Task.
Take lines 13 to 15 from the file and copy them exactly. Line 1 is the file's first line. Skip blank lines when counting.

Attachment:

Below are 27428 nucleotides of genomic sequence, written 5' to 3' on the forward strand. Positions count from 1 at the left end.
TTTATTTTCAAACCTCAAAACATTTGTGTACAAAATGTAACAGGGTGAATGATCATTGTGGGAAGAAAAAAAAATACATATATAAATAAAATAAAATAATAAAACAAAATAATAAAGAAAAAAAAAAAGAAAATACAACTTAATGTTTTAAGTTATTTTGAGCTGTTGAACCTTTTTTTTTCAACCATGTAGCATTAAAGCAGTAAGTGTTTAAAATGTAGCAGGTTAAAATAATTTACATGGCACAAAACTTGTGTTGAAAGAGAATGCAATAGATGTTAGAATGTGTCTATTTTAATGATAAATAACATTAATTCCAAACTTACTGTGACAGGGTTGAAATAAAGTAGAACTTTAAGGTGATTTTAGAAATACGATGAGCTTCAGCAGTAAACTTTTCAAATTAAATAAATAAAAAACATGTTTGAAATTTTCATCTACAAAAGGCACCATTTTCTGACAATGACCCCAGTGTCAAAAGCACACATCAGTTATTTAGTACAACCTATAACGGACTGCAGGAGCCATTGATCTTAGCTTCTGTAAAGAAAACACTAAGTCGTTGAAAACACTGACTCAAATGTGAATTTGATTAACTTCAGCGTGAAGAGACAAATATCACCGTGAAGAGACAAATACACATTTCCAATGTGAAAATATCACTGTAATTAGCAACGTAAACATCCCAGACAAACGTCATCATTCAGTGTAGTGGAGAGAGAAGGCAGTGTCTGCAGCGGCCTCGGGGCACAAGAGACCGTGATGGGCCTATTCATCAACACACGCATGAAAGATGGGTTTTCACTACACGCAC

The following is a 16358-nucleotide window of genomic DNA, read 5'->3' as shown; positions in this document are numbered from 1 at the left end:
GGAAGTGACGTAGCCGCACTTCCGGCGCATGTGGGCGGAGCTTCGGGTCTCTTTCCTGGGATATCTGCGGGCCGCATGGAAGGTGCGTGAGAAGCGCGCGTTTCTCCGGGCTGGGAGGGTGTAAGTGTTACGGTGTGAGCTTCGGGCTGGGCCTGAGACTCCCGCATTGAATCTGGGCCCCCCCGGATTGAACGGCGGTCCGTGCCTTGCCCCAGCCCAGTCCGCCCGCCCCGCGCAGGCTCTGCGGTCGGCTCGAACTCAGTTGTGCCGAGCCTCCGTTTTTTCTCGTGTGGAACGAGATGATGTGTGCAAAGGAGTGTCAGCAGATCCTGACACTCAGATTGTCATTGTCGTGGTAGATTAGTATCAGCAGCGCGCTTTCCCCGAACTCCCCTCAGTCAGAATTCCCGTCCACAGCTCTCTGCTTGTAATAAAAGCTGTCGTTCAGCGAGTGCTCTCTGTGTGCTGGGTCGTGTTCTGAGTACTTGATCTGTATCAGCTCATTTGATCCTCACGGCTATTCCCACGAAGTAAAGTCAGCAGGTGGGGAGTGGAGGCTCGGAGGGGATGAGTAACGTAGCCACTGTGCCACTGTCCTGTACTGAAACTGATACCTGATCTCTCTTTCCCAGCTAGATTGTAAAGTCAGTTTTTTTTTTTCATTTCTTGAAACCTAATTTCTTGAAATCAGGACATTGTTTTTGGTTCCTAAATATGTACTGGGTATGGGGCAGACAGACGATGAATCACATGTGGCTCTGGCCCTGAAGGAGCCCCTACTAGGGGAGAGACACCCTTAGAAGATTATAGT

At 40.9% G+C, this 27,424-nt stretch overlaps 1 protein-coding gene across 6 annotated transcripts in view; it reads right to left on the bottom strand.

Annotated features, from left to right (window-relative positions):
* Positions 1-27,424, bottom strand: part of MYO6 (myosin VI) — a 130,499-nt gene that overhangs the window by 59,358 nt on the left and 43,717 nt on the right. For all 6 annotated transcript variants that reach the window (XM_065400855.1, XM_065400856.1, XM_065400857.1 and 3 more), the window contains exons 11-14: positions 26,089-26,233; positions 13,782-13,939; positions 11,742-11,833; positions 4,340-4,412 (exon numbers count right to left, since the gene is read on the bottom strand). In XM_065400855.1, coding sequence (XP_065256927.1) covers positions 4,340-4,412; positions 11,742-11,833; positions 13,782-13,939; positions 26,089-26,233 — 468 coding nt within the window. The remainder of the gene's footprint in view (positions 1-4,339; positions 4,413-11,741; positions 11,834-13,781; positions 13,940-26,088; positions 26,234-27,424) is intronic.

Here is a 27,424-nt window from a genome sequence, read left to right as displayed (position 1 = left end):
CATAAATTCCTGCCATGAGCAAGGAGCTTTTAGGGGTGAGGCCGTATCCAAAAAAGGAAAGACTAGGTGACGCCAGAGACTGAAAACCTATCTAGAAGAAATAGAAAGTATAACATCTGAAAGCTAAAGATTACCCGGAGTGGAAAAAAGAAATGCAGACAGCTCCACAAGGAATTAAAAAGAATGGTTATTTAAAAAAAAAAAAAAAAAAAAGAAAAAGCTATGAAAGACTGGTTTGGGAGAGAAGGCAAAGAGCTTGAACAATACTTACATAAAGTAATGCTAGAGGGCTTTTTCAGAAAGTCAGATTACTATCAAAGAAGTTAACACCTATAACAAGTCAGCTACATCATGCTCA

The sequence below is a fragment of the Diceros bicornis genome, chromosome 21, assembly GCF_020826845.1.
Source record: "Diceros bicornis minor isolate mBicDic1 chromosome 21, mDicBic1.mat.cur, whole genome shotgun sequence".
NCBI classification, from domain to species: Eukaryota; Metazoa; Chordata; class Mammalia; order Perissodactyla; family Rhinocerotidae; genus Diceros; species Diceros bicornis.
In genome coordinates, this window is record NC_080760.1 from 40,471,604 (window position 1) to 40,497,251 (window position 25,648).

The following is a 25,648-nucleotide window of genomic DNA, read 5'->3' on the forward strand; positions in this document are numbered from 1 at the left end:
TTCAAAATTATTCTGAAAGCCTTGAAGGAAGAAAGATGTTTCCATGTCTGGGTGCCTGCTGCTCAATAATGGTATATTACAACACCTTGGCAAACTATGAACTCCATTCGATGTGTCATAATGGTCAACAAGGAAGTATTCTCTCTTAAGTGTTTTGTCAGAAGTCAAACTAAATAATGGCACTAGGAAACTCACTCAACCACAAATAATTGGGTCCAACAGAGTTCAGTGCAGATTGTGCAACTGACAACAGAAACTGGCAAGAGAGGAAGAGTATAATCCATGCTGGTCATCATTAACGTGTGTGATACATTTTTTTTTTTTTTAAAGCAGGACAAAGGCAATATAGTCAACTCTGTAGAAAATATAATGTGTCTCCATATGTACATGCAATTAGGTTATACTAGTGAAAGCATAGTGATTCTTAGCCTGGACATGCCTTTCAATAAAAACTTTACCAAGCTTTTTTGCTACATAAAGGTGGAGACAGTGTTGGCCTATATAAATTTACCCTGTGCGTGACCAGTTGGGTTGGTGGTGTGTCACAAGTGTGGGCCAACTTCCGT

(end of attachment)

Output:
In genome coordinates, this window is record NC_080760.1 from 40,471,604 (window position 1) to 40,497,251 (window position 25,648).

The following is a 25,648-nucleotide window of genomic DNA, read 5'->3' on the forward strand; positions in this document are numbered from 1 at the left end:
TTCAAAATTATTCTGAAAGCCTTGAAGGAAGAAAGATGTTTCCATGTCTGGGTGCCTGCTGCTCAATAATGGTATATTACAACACCTTGGCAAACTATGAACTCCATTCGATGTGTCATAATGGTCAACAAGGAAGTATTCTCTCTTAAGTGTTTTGTCAGAAGTCAAACTAAATAATGGCACTAGGAAACTCACTCAACCACAAATAATTGGGTCCAACAGAGTTCAGTGCAGATTGTGCAACTGACAACAGAAACTGGCAAGAGAGGAAGAGTATAATCCATGCTGGTCATCATTAACGTGTGTGATACATTTTTTTTTTTTTTAAAGCAGGACAAAGGCAATATAGTCAACTCTGTAGAAAATATAATGTGTCTCCATATGTACATGCAATTAGGTTATACTAGTGAAAGCATAGTGATTCTTAGCCTGGACATGCCTTTCAATAAAAACTTTACCAAGCTTTTTTGCTACATAAAGGTGGAGACAGTGTTGGCCTATATAAATTTACCCTGTGCGTGACCAGTTGGGTTGGTGGTGTGTCACAAGTGTGGGCCAACTTCCGT